• 115 participated in the four week program.
  • 97% of participating, low GPA students, received college credit 
  • 114 students passed their college class, achieving a 99% success rate
  • Students reported that they felt more confident in their voice and to speak in situations
  • Significant increase of participating students’ involvement in GEAR UP activities, programs, events, and services
  • Increased of GEAR UP parent involvement in workshops

Despite their young age, the high schoolers are treated no differently than college students, and course content is exactly the same as offered to traditional college-aged students.

GEAR UP for College, had a profound impact on students who took part when it was introduced for the first time last year at the Oceanside Campus. Luis Flores, then a high school junior, was among the participants who enrolled in a college communications course last summer.

“I knew nothing about communication and was terrified because it was a college level course,” he said at the time. “Now I realize it’s not that difficult, especially if we use all the resources available to us like academic support.”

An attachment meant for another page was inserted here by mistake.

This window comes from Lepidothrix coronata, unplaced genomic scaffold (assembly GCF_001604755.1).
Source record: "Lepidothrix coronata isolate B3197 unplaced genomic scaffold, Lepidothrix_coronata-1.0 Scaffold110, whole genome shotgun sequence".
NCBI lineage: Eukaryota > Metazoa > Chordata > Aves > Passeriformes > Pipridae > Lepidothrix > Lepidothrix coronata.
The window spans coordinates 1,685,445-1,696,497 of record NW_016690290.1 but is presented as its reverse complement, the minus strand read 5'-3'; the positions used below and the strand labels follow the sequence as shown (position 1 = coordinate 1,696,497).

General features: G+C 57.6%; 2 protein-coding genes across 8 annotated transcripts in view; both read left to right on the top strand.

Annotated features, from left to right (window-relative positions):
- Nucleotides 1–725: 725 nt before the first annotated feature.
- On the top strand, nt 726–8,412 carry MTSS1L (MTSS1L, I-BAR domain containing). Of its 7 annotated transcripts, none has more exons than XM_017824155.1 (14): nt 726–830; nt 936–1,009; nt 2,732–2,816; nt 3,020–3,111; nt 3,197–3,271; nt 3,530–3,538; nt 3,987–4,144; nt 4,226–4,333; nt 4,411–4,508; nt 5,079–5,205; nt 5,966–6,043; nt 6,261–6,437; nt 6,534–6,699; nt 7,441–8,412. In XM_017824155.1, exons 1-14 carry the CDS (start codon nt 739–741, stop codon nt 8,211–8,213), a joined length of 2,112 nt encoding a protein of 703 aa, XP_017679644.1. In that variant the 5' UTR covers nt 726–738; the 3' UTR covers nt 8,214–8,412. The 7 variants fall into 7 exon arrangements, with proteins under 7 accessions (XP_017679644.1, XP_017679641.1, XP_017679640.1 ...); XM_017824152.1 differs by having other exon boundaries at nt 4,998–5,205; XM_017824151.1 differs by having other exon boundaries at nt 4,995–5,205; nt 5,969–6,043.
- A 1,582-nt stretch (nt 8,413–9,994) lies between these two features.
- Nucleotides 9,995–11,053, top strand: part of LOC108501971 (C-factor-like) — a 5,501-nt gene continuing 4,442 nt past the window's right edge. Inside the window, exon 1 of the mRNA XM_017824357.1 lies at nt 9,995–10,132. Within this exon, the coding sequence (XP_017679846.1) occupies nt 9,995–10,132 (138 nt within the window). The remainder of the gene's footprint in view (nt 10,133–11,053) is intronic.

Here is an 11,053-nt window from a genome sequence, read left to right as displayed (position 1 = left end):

GEAR UP is funded through a seven-year, $7-million grant awarded to MiraCosta College to work with Oceanside Unified School District in serving students in the classes of 2017 and 2018 when they were at Chavez Middle School and Jefferson Middle School beginning in 2011. The program last year earned the Oceanside Chamber of Commerce’s Innovator Award.

GEAR UP for College is also funded through the MiraCosta College Student Equity program.

img_1792“GEAR UP for College is an innovative way to get young students excited about and prepared for college,” said Dr. Sunny Cooke, superintendent/president of MiraCosta College. “The results have been impressive and it only made sense to expand the program this year.”

The outreach necessary to achieve such a high level of success was not easy. GEAR UP staff had to go out to the high schools and register each student for the program, and focused on students who would benefit most from exposure to college material and experiences the most, not just the students who were already college bound. Connecting with families and parents was key in making sure the support for the enrolled students were there, as was the tutoring and mentor support provided by GEAR UP and MCC.